Katie Ledecky is undefeated in domestic, long-course freestyle races of 400 meters or longer since the 2012 Olympic Trials. That streak appears under threat at this week’s U.S. Open.
Ledecky is joined on the entry list, and in particular Thursday’s 400m freestyle, by 16-year-old Canadian phenom Summer McIntosh. Rarely does a head-to-head of this magnitude take place outside of major international meets.
Peacock airs live U.S. Open finals coverage on Thursday and Friday at 6 p.m. ET.
Back in June, Ledecky reclaimed the world championships title in the 400m free in the absence of reigning Olympic and world champion Ariarne Titmus of Australia.
McIntosh took silver at worlds. While she was a significant 1.24 seconds behind Ledecky, she broke her Canadian record by 2.2 seconds and became the fourth woman in history to break four minutes in the event.
Later at worlds, McIntosh won the 200m butterfly and 400m individual medley, both in world junior record times.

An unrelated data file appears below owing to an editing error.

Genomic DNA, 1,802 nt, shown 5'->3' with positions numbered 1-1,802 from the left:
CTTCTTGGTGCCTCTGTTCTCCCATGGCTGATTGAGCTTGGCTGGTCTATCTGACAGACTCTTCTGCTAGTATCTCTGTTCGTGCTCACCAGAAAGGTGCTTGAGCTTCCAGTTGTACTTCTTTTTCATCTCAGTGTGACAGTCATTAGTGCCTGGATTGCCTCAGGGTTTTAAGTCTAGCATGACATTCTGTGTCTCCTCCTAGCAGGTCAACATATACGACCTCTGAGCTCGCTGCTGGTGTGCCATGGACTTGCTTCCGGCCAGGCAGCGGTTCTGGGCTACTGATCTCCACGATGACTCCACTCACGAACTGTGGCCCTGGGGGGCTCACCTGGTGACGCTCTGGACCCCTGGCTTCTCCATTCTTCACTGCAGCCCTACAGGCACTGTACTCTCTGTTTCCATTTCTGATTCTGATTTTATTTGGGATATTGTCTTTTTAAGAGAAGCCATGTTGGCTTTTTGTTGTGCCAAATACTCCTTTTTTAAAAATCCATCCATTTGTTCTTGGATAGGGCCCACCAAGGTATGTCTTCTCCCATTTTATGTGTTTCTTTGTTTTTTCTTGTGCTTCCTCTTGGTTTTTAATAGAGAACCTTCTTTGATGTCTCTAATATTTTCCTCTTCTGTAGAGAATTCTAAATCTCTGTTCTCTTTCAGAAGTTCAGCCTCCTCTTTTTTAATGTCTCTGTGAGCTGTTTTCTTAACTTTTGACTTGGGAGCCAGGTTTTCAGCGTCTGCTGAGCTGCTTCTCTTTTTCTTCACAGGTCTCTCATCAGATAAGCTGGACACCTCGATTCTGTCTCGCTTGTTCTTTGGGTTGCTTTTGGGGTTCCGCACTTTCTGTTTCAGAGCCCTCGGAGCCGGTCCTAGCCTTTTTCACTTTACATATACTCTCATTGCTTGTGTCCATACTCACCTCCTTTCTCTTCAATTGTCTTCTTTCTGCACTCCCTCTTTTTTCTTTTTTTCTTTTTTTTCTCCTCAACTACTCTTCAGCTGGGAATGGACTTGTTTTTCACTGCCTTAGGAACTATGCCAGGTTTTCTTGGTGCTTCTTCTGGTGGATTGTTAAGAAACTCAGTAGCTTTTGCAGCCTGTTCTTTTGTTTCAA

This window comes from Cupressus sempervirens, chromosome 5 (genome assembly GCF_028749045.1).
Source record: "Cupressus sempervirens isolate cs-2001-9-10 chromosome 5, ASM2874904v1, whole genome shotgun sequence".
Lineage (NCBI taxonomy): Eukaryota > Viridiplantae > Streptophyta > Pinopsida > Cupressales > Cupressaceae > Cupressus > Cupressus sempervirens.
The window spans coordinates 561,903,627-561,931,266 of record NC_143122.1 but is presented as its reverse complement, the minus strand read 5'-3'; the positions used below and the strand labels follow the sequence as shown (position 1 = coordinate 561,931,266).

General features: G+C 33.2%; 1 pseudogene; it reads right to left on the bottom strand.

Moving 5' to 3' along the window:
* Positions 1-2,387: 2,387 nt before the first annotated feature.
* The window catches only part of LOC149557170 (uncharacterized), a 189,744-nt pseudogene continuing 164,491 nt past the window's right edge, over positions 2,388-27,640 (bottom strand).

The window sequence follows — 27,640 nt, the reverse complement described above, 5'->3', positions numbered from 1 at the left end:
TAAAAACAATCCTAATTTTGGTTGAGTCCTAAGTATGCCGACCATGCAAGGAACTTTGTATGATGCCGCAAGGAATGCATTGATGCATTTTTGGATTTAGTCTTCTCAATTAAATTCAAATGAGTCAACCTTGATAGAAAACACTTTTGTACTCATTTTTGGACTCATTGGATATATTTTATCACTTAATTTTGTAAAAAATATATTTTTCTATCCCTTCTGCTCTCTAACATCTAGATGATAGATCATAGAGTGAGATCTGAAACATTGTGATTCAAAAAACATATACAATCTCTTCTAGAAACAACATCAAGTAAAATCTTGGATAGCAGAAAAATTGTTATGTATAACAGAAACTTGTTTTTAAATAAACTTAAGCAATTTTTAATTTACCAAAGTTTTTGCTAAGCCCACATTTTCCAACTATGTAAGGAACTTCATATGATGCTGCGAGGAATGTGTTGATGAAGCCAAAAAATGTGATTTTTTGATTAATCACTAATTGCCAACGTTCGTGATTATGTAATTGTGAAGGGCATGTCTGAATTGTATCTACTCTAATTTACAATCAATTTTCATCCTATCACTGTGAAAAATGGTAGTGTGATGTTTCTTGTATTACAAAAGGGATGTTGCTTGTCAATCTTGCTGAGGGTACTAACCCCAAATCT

McIntosh then faced Titmus in August at the Commonwealth Games. She broke her national record again and took silver, 1.26 seconds behind Titmus, who broke Ledecky’s 400m free world record in May.
Then in October, McIntosh outdueled Ledecky in a 400m free by eight hundredths of a second in a short-course, 25-meter pool at a FINA World Cup meet in Toronto. Long-course meets like the Olympics and this week’s U.S. Open are held in 50-meter pools.
McIntosh, who trains in Sarasota, Florida (a three-hour drive down Interstate 75 from Ledecky in Gainesville), is six years younger than Titmus and nine years younger than Ledecky.
Swimming media has already compared a possible showdown among the three at the 2024 Paris Olympics to the “Race of the Century,” when Michael Phelps, Aussie Ian Thorpe and Dutchman Pieter van den Hoogenband met in the 200m free at the 2004 Athens Games (won by Thorpe).
Other headliners at the U.S. Open include Regan Smith, who relocated from Stanford to Arizona State after winning the world 100m back title in June, and Olympic 400m IM champ Chase Kalisz, who left the University of Georgia to reunite with coach Bob Bowman at Arizona State after worlds.
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